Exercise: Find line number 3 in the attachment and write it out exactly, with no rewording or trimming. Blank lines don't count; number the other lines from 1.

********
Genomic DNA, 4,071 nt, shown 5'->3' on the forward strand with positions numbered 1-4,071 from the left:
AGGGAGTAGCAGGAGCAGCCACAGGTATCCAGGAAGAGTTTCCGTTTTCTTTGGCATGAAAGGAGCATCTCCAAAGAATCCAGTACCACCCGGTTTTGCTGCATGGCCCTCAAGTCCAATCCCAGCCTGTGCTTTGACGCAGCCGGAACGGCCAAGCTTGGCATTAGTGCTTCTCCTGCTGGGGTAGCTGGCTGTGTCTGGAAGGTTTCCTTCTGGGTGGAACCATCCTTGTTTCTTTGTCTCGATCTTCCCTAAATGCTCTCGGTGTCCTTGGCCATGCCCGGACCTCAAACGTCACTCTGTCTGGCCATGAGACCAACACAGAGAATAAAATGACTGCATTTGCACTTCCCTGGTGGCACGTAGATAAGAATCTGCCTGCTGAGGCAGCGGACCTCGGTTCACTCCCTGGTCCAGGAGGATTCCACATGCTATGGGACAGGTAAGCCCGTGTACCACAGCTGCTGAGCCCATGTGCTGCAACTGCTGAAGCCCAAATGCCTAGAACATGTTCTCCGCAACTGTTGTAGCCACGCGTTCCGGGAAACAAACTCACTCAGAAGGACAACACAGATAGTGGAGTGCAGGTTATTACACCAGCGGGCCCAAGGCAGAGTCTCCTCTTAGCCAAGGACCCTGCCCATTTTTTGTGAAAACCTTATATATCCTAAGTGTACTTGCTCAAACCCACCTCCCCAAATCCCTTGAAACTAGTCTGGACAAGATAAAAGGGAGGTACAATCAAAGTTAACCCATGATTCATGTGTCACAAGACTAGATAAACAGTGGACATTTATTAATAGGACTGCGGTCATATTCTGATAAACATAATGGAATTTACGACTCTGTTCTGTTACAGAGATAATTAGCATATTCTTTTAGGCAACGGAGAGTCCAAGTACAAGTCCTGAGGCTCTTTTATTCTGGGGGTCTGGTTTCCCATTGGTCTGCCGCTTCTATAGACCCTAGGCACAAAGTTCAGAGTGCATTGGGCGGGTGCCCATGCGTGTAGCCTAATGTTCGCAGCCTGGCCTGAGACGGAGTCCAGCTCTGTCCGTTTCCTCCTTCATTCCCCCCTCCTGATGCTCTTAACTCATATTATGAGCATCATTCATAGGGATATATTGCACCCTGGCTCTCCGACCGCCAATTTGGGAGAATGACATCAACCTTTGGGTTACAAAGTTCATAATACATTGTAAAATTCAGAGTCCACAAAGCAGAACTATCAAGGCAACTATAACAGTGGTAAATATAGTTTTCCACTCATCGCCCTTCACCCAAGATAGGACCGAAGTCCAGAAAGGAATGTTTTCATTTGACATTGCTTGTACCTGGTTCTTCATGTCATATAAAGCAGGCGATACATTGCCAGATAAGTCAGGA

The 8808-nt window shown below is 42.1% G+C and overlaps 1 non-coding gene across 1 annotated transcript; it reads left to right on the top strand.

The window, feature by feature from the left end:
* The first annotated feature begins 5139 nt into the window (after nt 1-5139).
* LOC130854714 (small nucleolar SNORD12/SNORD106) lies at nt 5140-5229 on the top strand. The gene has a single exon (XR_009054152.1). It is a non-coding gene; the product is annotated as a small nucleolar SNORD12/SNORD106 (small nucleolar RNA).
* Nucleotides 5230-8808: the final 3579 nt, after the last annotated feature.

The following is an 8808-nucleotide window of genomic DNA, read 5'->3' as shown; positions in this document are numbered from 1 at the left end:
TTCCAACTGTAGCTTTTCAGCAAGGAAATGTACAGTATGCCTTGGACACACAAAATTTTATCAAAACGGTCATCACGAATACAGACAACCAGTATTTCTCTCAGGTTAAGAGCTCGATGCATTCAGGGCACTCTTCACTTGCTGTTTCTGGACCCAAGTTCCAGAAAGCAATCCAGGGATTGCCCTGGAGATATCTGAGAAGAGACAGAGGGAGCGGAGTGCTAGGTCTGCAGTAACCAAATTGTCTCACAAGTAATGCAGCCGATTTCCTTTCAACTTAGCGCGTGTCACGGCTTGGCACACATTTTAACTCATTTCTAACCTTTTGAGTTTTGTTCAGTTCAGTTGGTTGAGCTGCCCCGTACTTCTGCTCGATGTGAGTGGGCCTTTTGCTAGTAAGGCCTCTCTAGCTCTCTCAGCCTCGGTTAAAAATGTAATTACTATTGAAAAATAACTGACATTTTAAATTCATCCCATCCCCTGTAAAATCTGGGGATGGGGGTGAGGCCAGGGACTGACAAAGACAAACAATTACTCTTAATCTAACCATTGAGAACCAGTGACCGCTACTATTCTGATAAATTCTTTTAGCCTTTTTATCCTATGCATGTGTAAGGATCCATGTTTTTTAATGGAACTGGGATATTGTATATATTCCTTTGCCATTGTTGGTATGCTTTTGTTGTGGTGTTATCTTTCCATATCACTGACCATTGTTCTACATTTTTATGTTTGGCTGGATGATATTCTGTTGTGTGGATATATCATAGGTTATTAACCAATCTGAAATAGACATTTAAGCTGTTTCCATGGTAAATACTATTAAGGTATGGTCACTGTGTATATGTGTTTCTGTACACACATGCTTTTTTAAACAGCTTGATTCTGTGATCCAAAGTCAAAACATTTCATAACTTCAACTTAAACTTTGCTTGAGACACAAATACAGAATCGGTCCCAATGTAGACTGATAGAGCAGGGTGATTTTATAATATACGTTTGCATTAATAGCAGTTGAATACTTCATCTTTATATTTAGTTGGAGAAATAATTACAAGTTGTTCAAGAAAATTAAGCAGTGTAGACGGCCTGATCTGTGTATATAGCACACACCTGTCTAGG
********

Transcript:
The 8808-nt window shown below is 42.1% G+C and overlaps 1 non-coding gene across 1 annotated transcript; it reads left to right on the top strand.